I agree with Curtis’ premise. What I don’t see is how this will be achieved. Several current digital health technologies are profiled, especially in the illustrations. These include an iPhone glucose meter add-on (GlucoDock) and an implanted glucose sensor and monitor (Dexcom SEVEN PLUS), a mobile ultrasound device (MobiUS SP1), and a smart pill box (Vitality GlowCap). Mention is also made of activity and diet monitoring – topics I have also covered.
To realize the vision of a phone being able to identify sickness, a vastly larger number of health parameters would seem to be necessary. However, sensors for these will appear long before we expect them since massively parallel development is underway worldwide. This is being actively encouraged; take for example the X PRIZE for the development of a health TRICORDER (fans of Star Trek will understand the term).
But focus for a moment on the specific issue – knowing that I am sick. That might actually be relatively easy to achieve. There are some obvious markers such as body temperature. If you have an infectious disease your temperature rises as your body mounts a response (i.e. fever). However, body temperature fluctuates normally over a 24 hour period ranging from 36.4 to 37.5 °C. So to be sure of a positive diagnosis, we currently we look for a marked increase in temperature to a level not normally found at any time. But if a device was constantly monitoring core temperature, the typical daily temperature levels for a given individual would be known, so deviations could be spotted earlier. Sensitivity could also be improved by accounting for local environmental temperature, seasonal variations and personal activity levels, etc.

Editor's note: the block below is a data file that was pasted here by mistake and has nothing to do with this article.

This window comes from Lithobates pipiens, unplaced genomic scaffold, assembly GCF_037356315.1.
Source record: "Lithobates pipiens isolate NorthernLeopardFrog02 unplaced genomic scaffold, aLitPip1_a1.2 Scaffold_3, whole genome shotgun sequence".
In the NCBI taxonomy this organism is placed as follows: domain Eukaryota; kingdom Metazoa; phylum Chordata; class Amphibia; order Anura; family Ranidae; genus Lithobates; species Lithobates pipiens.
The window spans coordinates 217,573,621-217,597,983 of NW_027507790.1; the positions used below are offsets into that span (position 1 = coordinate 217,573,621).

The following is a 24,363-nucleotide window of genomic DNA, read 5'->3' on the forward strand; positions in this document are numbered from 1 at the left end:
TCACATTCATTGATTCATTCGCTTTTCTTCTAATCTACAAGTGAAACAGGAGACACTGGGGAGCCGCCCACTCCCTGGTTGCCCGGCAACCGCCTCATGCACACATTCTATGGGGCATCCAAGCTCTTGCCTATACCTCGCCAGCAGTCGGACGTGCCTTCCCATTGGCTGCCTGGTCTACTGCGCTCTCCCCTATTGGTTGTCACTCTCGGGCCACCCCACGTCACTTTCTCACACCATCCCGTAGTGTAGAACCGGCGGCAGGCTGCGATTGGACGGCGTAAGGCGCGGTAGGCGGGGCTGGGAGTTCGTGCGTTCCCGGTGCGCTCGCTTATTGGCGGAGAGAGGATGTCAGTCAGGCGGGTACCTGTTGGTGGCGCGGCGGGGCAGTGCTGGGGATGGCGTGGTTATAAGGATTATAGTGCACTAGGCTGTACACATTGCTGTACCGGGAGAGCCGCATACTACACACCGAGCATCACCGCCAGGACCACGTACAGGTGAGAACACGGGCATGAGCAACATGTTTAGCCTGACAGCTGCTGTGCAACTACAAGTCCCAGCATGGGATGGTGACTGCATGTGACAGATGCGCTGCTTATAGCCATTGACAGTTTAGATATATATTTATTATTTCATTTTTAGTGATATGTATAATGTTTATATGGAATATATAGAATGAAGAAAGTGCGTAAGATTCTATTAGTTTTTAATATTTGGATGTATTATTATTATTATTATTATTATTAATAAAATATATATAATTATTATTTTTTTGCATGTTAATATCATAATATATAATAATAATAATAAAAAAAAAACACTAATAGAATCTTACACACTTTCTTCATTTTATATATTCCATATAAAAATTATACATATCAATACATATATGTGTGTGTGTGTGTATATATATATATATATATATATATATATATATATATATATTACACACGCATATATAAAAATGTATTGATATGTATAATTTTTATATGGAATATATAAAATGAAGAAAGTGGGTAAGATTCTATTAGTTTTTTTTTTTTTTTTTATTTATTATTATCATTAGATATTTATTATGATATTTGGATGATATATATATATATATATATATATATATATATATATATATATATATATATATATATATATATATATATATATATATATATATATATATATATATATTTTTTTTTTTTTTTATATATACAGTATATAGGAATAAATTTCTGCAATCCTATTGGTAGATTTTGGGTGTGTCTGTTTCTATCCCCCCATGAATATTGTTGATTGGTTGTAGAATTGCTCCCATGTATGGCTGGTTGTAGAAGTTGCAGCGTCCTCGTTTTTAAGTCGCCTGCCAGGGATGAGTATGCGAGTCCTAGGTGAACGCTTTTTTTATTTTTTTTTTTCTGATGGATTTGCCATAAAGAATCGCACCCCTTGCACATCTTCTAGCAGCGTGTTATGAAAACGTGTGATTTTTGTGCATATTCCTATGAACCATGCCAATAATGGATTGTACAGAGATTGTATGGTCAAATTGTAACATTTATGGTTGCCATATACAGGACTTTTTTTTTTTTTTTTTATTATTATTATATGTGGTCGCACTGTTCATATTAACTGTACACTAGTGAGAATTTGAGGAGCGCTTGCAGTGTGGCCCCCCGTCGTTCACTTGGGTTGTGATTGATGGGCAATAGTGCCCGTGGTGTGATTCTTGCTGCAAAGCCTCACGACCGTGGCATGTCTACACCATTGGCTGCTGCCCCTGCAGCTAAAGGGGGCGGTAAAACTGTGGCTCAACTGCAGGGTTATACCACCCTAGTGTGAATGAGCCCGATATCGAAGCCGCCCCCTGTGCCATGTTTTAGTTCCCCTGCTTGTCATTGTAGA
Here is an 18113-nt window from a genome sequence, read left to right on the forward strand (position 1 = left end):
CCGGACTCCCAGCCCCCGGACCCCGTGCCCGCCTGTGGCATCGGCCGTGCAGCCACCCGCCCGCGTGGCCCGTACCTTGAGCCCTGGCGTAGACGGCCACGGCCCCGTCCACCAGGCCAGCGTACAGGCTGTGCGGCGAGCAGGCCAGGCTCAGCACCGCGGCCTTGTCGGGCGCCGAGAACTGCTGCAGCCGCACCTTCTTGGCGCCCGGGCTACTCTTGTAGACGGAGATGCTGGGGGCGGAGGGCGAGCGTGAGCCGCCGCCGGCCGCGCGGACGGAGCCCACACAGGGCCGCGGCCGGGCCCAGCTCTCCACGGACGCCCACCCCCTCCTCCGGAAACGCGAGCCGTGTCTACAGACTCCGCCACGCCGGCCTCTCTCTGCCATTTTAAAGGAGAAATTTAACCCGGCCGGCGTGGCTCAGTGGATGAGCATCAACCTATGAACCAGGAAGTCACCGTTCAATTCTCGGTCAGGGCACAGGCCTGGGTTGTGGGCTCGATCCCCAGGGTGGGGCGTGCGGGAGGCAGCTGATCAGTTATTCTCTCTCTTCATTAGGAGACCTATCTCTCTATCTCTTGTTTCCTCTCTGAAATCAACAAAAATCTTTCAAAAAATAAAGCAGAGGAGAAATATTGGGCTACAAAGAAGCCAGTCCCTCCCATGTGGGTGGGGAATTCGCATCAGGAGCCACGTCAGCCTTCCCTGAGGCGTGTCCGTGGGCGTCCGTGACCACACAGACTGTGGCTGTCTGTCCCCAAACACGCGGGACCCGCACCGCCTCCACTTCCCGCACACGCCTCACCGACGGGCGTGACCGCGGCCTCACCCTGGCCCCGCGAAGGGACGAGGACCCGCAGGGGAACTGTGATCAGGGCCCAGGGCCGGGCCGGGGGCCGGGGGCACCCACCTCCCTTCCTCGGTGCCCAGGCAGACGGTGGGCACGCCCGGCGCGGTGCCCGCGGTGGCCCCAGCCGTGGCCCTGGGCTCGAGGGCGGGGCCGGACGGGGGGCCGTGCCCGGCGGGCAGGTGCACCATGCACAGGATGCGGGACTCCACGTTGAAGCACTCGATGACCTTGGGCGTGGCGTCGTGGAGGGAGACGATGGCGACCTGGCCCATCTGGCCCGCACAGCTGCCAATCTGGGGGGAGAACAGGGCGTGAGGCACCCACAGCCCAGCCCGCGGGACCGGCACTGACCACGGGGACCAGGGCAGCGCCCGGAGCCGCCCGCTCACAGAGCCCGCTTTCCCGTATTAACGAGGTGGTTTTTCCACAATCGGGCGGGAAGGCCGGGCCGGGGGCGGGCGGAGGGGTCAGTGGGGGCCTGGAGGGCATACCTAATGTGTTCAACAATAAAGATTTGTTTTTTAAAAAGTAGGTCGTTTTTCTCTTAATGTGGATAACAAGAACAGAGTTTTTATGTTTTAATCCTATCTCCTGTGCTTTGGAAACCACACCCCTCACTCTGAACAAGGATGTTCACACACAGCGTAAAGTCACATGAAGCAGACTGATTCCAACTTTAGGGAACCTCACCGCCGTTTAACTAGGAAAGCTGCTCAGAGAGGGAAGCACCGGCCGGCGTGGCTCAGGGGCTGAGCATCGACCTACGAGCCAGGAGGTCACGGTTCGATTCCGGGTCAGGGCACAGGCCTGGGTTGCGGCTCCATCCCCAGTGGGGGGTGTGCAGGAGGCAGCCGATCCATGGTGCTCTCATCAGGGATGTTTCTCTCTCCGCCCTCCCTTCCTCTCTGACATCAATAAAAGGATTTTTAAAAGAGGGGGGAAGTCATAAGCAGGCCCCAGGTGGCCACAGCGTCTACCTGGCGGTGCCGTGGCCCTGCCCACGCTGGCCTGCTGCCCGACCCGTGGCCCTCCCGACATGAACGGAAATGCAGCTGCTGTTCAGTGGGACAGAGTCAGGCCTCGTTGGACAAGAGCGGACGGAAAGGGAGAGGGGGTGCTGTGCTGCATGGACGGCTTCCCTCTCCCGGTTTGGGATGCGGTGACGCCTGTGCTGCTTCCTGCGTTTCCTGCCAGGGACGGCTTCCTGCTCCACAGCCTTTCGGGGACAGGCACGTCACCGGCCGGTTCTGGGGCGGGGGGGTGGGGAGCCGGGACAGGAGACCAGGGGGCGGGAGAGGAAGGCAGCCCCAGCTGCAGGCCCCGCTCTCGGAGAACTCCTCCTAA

As a side benefit, such a device could also ‘watch’ for the beginning of hyperthermia or hypothermia, which would be useful for people, especially the elderly, in extreme environments.
Behavioural monitoring through activity sensors might well give indications before we are consciously aware of them.
These are simple metrics. But what makes them so useful is when they are combined with other current technologies:
- Constant monitoring by mobile devices
- Long-term data-logging and analysis, likely through connected cloud services, and
- Automated interpretation based on aggregated population data (i.e. big data)